IdP's primary role is to "authenticate" the identity claimed by the user - and assure the SP that the user's identity has been verified.
For this, (most commonly), the password must be verified by the IdP - and hence it is stored with the IdP.
In a properly implemented system the SP should never be in a position to "access" the password and/or any other mechanism used to verify the identity of the user. So it is never stored with the SP.
How it works:
Typically, the IdP provides the user with a verifiable token that indicates to an SP that an authentication has been performed successfully. The user passes this on to the SP as "proof of successful authentication". Needless to say, the SP doesn't take the user's word for it. So the SP verifies this token with the IdP and only after confirming that the token is valid, proceeds to the next step (usually the authorization step).
In case of compromise of the IdP:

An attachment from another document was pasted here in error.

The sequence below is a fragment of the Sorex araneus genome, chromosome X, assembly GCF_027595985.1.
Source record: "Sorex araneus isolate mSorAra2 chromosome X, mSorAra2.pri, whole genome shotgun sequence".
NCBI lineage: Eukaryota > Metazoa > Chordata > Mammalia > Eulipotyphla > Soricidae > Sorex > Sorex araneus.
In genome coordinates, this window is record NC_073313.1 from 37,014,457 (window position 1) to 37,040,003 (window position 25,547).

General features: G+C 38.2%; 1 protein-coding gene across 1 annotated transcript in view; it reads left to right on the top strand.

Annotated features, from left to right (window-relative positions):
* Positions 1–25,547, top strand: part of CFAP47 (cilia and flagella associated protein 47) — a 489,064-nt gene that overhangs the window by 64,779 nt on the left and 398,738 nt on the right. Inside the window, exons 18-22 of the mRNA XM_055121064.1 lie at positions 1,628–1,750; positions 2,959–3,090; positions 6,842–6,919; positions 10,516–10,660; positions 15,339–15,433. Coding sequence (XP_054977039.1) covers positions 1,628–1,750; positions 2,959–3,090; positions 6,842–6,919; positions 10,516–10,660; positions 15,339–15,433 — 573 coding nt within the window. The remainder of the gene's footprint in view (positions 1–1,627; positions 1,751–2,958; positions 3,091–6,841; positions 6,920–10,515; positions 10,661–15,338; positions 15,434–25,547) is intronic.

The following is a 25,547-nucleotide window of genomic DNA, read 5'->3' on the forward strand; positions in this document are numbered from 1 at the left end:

Yes, a compromise on the IdP's side does have higher impact. However, the IdP doesn't need to know all the credentials needed to access the SP's application. So a carefully architected SP application would use at least one attribute of the user; and not use just the token to open up access. The IdP would not aware of that attribute and hence would not be able to access the SP app, masquerading as a user. Hopefully, this is not over-engineered to the level of authentication.
However, I must confess I haven't seen this in practice. Most SPs are thankful just to get the IdP integration working well enough and leave it at that. :)